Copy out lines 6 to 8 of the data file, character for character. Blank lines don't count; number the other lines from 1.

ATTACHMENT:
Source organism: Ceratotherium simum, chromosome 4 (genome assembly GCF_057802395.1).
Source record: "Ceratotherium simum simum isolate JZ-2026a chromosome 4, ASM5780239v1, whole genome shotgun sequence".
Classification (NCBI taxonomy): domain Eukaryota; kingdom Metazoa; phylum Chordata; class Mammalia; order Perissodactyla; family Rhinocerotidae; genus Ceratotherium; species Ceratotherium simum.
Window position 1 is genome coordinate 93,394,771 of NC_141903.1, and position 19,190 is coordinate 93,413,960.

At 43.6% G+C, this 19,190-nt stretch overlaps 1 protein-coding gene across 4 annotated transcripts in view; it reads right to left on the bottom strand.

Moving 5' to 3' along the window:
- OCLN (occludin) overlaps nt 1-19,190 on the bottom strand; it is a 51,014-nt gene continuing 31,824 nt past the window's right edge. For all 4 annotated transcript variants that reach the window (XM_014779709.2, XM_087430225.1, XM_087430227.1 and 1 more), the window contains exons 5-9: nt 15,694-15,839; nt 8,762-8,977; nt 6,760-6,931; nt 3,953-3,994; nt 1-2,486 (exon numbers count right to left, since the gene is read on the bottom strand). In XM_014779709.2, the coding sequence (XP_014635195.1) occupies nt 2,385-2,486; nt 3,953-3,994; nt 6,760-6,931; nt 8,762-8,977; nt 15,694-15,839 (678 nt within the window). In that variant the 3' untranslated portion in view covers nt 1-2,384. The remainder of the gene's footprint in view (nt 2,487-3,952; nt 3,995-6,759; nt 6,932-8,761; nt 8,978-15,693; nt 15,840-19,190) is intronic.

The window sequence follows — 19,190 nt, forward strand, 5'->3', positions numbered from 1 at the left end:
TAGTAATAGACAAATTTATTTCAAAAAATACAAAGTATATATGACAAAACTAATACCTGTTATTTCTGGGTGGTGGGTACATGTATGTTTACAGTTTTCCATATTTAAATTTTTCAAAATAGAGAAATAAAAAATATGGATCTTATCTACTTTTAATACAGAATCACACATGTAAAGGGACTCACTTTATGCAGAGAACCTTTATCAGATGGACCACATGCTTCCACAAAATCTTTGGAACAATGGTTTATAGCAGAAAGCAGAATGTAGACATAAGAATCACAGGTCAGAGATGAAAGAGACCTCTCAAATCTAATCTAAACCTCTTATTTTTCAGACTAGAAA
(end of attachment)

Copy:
Moving 5' to 3' along the window:
- OCLN (occludin) overlaps nt 1-19,190 on the bottom strand; it is a 51,014-nt gene continuing 31,824 nt past the window's right edge. For all 4 annotated transcript variants that reach the window (XM_014779709.2, XM_087430225.1, XM_087430227.1 and 1 more), the window contains exons 5-9: nt 15,694-15,839; nt 8,762-8,977; nt 6,760-6,931; nt 3,953-3,994; nt 1-2,486 (exon numbers count right to left, since the gene is read on the bottom strand). In XM_014779709.2, the coding sequence (XP_014635195.1) occupies nt 2,385-2,486; nt 3,953-3,994; nt 6,760-6,931; nt 8,762-8,977; nt 15,694-15,839 (678 nt within the window). In that variant the 3' untranslated portion in view covers nt 1-2,384. The remainder of the gene's footprint in view (nt 2,487-3,952; nt 3,995-6,759; nt 6,932-8,761; nt 8,978-15,693; nt 15,840-19,190) is intronic.

The window sequence follows — 19,190 nt, forward strand, 5'->3', positions numbered from 1 at the left end: